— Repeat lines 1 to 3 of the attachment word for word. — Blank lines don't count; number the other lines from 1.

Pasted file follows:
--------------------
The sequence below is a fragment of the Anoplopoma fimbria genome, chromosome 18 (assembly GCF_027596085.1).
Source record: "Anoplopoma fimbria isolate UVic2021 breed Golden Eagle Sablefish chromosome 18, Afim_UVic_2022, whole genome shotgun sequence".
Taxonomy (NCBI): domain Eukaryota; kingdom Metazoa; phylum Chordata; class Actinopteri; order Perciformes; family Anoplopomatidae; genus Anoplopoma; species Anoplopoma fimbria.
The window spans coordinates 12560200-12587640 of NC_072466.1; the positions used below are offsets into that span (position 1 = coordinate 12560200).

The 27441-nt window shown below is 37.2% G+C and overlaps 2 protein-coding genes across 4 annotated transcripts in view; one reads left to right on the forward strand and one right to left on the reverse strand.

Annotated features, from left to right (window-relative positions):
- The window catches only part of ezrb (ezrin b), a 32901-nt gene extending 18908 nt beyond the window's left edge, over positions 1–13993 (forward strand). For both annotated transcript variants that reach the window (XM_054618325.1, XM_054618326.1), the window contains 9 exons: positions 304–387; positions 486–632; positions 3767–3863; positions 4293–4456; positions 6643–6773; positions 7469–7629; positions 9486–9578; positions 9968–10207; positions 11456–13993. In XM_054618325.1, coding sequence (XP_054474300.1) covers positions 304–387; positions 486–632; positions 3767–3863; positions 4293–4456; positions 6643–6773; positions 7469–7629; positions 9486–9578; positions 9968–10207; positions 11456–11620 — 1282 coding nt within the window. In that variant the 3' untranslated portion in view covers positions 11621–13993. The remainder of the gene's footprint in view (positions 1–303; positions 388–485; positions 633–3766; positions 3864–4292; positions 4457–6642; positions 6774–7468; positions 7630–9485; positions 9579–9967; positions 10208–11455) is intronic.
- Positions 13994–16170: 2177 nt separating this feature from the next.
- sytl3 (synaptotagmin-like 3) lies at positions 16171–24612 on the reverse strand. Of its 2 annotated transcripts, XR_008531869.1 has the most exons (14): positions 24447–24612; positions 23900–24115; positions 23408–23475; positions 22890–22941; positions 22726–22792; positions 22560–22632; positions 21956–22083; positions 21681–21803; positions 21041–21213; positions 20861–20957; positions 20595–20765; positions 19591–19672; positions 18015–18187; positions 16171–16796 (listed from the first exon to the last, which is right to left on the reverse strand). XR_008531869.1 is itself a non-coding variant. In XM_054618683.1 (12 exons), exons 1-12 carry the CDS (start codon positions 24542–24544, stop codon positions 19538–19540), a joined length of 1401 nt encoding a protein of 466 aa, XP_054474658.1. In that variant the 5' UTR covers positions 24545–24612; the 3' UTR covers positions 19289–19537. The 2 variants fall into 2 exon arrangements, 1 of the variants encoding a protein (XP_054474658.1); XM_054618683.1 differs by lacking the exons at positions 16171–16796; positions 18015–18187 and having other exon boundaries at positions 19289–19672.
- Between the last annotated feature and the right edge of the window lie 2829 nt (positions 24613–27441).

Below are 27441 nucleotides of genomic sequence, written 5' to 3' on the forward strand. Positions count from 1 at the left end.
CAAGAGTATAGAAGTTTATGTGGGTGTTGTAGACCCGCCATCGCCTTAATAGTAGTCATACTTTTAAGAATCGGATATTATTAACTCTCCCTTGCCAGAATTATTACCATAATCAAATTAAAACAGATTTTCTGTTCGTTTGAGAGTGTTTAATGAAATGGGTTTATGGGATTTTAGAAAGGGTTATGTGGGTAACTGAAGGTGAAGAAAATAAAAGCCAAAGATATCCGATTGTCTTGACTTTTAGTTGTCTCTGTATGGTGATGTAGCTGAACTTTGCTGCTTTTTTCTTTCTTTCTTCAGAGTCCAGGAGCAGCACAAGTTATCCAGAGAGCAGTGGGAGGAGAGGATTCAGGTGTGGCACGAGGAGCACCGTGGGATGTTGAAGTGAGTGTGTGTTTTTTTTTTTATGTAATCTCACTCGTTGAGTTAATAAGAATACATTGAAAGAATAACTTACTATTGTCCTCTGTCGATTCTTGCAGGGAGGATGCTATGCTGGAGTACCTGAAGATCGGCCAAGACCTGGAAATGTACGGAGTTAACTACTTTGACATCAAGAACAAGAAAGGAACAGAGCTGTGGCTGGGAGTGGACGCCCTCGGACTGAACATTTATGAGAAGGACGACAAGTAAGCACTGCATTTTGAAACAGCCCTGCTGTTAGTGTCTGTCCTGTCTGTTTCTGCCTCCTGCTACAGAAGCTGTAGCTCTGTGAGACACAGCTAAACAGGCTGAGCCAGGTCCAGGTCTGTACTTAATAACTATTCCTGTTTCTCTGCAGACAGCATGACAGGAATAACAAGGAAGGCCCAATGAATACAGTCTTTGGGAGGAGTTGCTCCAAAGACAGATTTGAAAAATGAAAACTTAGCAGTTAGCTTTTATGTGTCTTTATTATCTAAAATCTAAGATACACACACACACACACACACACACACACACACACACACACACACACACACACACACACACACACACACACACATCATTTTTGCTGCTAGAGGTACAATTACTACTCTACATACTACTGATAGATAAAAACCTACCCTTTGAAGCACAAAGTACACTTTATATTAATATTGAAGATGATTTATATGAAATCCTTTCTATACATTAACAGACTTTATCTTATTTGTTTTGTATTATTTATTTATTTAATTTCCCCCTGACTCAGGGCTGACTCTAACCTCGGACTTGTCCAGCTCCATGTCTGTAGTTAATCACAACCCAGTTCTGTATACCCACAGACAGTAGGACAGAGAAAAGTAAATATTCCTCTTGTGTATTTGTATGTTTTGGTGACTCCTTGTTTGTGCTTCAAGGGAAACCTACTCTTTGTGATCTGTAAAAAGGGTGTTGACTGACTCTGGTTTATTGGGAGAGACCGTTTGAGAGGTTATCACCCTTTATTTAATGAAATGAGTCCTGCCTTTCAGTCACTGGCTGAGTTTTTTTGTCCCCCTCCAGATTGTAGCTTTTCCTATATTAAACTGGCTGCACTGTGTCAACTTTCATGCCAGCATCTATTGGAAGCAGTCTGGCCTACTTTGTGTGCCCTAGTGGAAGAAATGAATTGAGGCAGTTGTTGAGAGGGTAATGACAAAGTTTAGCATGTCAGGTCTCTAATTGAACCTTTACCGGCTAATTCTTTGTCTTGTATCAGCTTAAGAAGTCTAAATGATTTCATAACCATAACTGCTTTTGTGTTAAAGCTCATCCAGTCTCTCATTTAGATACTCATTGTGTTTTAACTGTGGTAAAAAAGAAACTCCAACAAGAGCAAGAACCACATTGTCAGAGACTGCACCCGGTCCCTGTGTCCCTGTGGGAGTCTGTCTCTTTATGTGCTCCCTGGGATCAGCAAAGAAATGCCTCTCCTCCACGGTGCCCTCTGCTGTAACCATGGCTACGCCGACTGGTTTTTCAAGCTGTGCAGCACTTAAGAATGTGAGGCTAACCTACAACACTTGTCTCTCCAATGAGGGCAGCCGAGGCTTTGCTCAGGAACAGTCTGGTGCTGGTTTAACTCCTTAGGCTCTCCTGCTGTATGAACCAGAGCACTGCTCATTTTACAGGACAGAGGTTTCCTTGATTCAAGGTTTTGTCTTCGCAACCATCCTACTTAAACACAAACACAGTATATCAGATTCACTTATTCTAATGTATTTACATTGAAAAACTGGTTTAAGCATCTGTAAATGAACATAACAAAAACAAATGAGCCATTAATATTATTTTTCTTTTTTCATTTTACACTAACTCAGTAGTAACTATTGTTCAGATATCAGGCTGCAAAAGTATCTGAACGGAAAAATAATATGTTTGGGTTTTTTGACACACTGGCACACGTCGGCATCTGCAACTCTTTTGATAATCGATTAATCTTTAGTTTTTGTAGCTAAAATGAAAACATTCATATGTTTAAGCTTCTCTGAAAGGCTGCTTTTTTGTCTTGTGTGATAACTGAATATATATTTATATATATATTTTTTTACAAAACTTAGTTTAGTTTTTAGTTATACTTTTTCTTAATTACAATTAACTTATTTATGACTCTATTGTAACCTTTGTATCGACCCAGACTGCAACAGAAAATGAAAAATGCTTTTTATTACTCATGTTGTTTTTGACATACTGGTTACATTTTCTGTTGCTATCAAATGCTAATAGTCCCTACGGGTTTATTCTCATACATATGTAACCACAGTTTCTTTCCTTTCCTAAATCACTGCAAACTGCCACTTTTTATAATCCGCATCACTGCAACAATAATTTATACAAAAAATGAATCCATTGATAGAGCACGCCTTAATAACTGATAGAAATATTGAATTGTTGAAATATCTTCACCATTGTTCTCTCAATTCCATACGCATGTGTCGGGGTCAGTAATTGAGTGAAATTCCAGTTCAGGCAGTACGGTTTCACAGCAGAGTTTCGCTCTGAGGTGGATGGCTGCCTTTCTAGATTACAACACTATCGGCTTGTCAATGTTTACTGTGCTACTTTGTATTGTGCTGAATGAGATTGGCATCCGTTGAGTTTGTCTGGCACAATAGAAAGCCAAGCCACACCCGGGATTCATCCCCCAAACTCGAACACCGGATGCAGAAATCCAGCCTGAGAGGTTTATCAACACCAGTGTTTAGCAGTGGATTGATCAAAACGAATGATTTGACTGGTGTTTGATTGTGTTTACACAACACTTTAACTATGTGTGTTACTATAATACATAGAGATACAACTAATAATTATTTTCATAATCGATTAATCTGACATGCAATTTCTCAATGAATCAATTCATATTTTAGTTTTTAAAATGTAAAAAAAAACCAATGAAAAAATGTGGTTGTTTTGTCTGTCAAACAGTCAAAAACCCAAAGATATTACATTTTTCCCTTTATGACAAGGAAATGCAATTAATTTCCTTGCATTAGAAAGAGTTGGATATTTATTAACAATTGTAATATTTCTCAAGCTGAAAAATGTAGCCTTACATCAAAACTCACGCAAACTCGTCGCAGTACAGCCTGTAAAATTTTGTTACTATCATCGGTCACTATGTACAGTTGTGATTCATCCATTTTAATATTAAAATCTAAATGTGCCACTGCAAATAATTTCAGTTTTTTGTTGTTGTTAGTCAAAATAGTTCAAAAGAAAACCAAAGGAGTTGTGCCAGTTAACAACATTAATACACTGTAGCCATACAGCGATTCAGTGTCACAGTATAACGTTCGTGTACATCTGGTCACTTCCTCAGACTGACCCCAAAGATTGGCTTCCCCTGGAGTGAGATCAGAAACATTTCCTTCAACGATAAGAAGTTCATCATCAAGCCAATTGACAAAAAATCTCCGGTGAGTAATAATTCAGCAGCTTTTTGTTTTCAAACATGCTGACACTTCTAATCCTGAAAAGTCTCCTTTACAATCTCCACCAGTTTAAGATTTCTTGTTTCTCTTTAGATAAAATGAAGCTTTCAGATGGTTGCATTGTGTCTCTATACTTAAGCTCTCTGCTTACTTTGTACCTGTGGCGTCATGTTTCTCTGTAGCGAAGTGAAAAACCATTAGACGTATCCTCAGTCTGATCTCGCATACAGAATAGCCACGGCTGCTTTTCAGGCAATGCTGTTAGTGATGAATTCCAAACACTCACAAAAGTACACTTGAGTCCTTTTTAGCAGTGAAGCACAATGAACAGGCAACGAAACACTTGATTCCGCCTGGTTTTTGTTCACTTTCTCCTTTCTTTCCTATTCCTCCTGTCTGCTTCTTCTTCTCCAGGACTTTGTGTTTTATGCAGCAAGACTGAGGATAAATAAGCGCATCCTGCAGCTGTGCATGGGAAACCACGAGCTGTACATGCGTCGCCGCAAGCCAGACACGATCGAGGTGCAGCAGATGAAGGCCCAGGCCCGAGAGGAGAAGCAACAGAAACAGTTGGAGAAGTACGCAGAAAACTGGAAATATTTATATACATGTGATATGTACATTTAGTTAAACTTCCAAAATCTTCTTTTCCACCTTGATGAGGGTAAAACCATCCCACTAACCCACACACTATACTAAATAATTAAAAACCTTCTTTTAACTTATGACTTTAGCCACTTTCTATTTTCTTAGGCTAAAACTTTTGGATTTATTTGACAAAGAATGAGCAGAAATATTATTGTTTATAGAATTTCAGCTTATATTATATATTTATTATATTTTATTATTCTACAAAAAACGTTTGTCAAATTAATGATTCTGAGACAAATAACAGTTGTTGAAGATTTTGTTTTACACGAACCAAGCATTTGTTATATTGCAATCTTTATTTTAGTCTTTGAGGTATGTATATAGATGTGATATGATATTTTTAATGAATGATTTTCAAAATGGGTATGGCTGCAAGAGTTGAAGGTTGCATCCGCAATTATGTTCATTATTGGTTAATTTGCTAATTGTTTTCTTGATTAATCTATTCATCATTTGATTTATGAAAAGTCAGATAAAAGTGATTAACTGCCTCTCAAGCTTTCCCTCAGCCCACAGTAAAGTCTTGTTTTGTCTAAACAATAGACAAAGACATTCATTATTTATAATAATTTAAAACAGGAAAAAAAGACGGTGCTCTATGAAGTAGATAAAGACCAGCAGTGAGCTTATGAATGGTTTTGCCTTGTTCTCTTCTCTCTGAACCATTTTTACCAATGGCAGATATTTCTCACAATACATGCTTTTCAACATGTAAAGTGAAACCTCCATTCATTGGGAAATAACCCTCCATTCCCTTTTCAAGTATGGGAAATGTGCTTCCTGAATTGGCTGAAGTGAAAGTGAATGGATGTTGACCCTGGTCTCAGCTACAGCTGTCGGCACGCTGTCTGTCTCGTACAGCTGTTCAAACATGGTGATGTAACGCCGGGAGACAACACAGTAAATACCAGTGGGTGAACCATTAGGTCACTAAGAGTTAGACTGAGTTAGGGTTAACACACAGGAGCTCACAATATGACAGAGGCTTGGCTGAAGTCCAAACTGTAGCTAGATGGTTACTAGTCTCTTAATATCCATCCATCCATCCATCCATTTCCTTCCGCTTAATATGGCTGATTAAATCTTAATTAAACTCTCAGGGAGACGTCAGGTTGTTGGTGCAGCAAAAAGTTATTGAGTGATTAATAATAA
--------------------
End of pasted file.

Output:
The sequence below is a fragment of the Anoplopoma fimbria genome, chromosome 18 (assembly GCF_027596085.1).
Source record: "Anoplopoma fimbria isolate UVic2021 breed Golden Eagle Sablefish chromosome 18, Afim_UVic_2022, whole genome shotgun sequence".
Taxonomy (NCBI): domain Eukaryota; kingdom Metazoa; phylum Chordata; class Actinopteri; order Perciformes; family Anoplopomatidae; genus Anoplopoma; species Anoplopoma fimbria.